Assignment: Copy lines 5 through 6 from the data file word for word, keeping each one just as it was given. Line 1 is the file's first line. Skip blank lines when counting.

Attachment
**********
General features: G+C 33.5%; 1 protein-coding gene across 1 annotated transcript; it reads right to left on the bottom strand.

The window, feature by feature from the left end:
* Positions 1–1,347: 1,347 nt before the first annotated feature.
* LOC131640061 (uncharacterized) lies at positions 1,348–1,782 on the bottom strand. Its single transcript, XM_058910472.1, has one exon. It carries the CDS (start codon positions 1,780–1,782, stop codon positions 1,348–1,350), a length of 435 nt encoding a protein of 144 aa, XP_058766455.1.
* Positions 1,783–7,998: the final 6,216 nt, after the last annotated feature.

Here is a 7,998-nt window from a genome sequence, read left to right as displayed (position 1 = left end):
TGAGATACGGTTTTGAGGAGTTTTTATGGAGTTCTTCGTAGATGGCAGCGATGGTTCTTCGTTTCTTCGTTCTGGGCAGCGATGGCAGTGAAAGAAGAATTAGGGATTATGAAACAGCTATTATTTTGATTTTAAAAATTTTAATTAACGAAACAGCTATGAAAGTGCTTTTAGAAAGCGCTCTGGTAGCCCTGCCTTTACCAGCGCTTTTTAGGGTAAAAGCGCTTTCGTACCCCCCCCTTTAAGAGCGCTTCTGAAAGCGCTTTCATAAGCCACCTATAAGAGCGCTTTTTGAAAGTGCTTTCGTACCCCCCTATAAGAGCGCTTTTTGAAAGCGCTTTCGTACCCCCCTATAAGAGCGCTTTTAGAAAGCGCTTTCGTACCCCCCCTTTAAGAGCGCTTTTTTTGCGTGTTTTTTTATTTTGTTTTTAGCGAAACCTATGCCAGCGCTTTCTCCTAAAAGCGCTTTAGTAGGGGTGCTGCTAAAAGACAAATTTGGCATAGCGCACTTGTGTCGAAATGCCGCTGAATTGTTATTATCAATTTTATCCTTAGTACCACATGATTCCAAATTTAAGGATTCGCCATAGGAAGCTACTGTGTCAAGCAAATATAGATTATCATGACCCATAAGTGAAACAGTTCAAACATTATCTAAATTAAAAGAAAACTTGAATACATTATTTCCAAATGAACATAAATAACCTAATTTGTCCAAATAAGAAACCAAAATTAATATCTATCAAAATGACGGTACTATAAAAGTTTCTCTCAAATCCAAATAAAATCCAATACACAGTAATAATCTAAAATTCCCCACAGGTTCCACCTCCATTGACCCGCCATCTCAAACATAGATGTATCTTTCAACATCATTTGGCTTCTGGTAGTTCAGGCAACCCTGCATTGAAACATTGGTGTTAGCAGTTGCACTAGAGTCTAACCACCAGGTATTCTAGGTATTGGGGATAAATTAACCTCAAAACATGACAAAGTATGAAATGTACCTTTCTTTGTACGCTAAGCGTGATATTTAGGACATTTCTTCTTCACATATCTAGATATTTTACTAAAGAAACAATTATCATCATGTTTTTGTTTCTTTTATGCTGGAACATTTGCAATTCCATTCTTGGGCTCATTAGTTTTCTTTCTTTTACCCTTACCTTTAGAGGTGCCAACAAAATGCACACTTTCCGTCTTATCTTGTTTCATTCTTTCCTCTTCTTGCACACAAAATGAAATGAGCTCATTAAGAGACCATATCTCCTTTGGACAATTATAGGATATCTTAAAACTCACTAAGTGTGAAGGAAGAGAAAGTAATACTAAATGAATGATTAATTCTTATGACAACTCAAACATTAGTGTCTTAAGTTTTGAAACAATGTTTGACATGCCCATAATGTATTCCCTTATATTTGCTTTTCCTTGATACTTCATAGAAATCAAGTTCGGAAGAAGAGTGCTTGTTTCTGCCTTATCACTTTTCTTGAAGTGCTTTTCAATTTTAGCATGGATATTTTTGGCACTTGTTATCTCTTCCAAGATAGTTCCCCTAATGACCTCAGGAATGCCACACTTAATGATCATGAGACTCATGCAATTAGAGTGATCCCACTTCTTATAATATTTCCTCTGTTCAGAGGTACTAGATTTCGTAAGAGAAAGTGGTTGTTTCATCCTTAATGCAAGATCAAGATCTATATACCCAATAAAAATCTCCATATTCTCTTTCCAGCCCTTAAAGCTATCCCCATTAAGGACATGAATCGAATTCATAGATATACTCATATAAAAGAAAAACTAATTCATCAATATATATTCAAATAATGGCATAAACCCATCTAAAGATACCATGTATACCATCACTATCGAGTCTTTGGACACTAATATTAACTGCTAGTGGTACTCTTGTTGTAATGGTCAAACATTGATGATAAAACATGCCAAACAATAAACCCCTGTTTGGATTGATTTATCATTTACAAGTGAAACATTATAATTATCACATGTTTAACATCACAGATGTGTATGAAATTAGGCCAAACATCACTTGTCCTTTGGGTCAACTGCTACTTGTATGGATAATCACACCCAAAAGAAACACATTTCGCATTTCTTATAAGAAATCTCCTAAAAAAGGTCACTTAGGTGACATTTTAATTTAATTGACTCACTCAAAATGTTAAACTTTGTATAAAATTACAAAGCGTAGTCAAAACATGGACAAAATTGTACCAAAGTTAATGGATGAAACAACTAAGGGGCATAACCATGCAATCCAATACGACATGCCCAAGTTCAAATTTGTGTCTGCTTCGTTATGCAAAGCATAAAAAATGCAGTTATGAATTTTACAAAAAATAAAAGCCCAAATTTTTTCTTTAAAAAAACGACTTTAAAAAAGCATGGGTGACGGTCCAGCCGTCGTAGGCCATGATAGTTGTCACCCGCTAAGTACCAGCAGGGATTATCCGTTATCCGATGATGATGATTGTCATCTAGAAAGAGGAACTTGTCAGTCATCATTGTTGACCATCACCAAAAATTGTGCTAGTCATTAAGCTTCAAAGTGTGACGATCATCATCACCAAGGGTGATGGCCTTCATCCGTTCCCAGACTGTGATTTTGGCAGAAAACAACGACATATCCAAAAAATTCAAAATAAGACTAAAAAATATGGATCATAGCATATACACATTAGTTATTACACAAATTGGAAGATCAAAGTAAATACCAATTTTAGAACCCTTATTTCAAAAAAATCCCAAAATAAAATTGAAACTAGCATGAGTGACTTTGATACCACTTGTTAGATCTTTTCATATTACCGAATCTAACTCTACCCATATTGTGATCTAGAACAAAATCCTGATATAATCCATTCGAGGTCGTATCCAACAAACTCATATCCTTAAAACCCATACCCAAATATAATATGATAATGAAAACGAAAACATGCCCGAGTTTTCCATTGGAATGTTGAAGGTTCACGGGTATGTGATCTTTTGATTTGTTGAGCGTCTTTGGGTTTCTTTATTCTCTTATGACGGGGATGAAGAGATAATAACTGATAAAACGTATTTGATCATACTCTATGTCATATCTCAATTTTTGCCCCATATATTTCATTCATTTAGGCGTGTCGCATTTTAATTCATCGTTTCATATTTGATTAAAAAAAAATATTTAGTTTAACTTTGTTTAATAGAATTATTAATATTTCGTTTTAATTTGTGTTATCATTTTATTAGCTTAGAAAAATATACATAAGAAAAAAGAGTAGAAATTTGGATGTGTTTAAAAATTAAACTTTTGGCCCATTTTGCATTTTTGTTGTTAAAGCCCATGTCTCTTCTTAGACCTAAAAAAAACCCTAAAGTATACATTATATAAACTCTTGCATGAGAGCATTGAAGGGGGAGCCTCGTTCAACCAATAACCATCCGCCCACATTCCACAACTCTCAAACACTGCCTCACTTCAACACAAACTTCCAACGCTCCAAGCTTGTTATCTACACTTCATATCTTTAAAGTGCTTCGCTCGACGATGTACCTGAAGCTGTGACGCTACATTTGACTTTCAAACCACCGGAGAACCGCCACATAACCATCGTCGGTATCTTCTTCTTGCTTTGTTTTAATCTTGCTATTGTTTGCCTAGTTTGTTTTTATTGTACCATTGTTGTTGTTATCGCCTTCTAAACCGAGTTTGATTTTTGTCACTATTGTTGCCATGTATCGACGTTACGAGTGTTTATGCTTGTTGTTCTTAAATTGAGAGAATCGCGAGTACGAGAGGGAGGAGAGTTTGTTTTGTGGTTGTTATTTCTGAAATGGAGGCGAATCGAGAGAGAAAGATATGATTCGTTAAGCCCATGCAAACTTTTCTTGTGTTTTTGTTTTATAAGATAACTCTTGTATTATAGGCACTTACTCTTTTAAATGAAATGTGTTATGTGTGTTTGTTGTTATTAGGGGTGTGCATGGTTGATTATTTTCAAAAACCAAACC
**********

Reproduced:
* Positions 1,783–7,998: the final 6,216 nt, after the last annotated feature.

Here is a 7,998-nt window from a genome sequence, read left to right as displayed (position 1 = left end):